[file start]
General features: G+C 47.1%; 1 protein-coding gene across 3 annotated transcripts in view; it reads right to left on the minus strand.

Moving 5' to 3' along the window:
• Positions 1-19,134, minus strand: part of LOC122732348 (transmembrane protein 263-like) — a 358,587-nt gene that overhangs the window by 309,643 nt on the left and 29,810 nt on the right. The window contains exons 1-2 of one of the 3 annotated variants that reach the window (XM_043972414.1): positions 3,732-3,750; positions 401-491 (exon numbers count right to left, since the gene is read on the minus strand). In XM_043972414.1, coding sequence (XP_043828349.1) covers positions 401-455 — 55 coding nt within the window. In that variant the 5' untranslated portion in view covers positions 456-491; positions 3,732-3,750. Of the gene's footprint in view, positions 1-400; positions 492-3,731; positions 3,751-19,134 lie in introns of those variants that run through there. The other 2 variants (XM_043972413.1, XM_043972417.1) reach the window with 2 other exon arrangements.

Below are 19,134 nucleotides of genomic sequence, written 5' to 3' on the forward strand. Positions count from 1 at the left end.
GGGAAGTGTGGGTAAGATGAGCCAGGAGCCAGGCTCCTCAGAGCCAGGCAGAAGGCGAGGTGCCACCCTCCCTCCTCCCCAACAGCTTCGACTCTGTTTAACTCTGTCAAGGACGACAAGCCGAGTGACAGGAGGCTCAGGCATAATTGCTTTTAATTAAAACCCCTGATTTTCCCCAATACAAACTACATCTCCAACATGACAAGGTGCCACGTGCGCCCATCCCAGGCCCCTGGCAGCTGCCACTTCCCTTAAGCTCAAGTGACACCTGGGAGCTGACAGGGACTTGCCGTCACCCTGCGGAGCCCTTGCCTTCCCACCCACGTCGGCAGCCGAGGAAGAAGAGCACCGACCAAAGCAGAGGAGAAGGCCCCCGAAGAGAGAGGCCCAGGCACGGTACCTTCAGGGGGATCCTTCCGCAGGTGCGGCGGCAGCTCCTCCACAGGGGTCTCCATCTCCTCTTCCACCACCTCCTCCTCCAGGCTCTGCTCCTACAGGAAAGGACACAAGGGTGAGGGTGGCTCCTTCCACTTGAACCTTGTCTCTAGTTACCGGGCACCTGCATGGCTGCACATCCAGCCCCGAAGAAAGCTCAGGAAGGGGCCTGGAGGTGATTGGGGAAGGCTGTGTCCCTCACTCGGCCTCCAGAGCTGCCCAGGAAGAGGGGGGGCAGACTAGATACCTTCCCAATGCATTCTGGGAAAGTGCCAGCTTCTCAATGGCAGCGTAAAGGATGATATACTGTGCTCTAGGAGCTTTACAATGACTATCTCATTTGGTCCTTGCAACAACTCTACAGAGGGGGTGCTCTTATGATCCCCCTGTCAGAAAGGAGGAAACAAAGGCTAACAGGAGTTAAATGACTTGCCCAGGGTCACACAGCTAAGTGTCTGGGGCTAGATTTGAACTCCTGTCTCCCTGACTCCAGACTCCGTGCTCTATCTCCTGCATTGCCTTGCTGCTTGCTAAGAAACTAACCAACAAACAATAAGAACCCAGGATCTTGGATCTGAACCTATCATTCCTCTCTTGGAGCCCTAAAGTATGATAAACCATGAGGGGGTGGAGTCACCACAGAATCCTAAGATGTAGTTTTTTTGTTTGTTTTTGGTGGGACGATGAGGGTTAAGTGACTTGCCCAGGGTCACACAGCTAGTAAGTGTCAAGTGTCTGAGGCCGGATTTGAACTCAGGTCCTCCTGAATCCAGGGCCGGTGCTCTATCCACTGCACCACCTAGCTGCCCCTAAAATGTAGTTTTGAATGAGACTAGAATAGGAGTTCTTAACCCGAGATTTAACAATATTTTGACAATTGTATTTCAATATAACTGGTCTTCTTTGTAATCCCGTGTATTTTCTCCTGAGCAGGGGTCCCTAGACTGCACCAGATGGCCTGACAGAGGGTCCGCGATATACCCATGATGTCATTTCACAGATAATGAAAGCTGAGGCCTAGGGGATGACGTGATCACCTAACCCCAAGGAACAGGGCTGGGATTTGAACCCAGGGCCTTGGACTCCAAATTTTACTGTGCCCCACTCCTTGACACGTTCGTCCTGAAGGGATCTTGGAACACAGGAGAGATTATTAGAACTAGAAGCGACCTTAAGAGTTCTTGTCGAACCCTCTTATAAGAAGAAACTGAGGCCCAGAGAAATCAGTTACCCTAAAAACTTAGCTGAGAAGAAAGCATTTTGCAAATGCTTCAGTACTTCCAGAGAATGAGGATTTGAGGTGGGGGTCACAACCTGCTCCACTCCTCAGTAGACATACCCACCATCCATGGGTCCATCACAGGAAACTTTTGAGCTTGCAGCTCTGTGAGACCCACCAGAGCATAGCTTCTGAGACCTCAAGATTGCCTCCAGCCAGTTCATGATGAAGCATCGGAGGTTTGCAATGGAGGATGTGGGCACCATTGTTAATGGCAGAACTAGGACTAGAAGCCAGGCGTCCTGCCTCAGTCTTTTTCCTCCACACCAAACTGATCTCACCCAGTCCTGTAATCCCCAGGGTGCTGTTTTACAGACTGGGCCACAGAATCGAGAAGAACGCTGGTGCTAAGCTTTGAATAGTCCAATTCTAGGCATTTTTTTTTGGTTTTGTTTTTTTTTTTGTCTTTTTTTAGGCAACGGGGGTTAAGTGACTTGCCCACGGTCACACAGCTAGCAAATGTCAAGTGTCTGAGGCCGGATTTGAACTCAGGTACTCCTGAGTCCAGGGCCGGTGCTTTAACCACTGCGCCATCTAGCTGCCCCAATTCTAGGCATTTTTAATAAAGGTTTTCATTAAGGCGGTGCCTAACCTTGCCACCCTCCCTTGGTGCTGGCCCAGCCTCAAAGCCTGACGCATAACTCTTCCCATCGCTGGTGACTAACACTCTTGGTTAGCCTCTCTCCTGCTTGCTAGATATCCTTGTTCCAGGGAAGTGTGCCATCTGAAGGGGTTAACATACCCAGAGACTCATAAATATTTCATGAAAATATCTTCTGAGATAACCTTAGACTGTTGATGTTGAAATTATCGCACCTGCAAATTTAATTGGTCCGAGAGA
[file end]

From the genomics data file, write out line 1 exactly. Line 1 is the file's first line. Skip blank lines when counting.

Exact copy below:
General features: G+C 47.1%; 1 protein-coding gene across 3 annotated transcripts in view; it reads right to left on the minus strand.